New Beowulf Poems, A Reading, and A Margery Interview

At the end of last year I was absolutely delighted to have two more of my Beowulf poems published! The first, Her Wordhoard, was published by the marvellous online literary journal Bad Lilies: you can find it in issue ten Remembrances here. (The opening of the poem is in the screenshot below).

from ‘Her Wordhoard’ by Laura Varnam

I was also thrilled to have my poem ‘An Aefter Anum’ published in issue fourteen of the literary journal Banshee Lit. The opening of the poem is in the image below and it was inspired by thinking about grief as the emotion which is shared by all the women in the poem- the queens and, importantly, Grendel’s Mother.

from ‘An Aefter Anum’ by Laura Varnam

The title is taken from a line in the Father’s Lament passage in Beowulf which is beautifully translated by WE Leonard as ‘the lone one for the lost one’ (an means one / alone / sole and aefter means for / because of). It strikes me that despite Grendel’s Mother’s isolation in the poem, her grief binds her to the other women who also lose loved ones as a result of feuding (whether she knows it or not).


This month I did my first ever public poetry reading from my Beowulf Poetry collection at the Gender and Medieval Studies conference at Birkbeck, University of London. I’m enormously grateful to the lovely audience, the GMS committee for having me (Isabel, Elma, and Kierri), and my partners-in-crime Laura Kalas and Robert Shearman for their support and encouragement. Here I am ready to perform!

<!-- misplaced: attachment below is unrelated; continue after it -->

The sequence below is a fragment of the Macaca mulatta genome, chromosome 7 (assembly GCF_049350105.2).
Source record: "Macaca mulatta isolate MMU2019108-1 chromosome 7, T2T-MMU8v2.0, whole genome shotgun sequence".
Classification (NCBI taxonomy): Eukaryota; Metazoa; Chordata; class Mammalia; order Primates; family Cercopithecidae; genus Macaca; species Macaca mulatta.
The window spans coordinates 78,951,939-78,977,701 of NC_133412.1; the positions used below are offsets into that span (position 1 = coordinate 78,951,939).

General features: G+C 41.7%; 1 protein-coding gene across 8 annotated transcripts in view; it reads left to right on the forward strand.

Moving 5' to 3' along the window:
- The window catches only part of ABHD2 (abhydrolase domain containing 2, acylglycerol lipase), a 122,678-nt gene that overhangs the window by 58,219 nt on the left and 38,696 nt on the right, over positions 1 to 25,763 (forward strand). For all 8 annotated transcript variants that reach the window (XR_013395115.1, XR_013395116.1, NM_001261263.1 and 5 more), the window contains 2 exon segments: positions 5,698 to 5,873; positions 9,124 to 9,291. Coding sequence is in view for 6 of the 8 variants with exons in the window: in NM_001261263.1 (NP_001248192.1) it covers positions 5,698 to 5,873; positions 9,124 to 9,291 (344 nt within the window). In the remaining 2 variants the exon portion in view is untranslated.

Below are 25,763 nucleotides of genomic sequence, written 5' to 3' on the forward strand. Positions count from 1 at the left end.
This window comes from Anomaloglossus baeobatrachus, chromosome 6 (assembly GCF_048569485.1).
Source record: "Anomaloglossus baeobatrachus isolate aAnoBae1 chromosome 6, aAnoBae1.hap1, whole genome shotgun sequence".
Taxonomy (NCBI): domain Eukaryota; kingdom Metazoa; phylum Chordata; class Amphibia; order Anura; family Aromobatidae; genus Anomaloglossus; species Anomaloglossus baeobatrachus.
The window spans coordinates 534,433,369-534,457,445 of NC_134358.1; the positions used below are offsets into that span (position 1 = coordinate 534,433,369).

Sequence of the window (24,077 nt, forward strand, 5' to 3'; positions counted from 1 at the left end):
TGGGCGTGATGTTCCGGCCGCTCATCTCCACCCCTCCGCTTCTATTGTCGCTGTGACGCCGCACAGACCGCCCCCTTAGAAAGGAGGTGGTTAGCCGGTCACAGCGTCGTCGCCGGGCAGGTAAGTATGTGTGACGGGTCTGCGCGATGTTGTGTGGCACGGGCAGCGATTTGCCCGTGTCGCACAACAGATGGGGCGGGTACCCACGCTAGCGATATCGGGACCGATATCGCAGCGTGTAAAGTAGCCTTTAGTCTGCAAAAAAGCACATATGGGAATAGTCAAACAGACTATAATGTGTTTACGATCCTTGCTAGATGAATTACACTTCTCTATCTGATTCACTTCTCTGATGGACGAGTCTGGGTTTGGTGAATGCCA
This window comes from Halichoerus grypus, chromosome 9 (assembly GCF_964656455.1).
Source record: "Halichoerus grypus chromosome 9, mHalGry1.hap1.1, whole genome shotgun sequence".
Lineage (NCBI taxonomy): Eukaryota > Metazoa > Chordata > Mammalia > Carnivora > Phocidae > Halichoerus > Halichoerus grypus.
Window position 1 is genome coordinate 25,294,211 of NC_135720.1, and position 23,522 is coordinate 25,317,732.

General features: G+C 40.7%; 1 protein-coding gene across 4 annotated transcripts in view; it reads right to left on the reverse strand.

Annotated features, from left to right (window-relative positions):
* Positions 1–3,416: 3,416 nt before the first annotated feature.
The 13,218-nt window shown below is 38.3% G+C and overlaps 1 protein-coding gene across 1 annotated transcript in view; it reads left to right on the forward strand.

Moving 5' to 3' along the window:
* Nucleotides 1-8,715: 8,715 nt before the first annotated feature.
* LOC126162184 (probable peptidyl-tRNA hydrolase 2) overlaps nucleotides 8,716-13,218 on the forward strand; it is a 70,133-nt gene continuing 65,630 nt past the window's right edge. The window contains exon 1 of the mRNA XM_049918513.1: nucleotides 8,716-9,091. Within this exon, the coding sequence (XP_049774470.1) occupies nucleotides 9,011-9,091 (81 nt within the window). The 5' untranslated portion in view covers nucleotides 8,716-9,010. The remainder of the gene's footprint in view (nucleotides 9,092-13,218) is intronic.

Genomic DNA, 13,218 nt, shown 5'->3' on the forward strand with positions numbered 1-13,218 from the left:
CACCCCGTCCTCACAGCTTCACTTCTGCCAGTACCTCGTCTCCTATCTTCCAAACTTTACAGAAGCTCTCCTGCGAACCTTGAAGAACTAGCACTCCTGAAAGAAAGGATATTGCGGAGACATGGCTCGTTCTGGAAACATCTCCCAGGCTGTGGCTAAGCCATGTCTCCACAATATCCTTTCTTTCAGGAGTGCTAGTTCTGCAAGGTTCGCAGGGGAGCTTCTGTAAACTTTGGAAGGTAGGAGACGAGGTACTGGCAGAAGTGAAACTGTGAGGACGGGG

Thanks to my friend Teresa for the photo! (I’m clearly living my best life!)

If you’d like to read more of my published Beowulf poetry, there are links here.


At the conference I also gave a paper on a wonderful modern poetry sequence inspired by the fifteenth-century mystic Margery Kempe: ‘margerykempething’ by Pattie McCarthy, from her book Wifthing. I’m very grateful to Pattie for her generosity in chatting to me about the collection when I was writing my paper. I really recommend Wifthing, it’s a fascinating reading of Margery Kempe and her Book and I hope to write more about it in the future!

This week also saw the publication of Victoria MacKenzie’s new novel inspired by Margery Kempe and Julian of Norwich’s meeting in 1413: For Thy Great Pain Have Mercy on My Little Pain (Bloomsbury, 2023). I was so pleased to interview Victoria about the novel for the Margery Kempe Society website. You can read the interview here and I really recommend the novel!

I’ve also been writing poetry about Margery (and Julian) as part of a new creative-critical academic project and I hope to be able to share some of it soon!

Thank you for reading and to everyone who has been so supportive of my poetry. It means such a lot to me!

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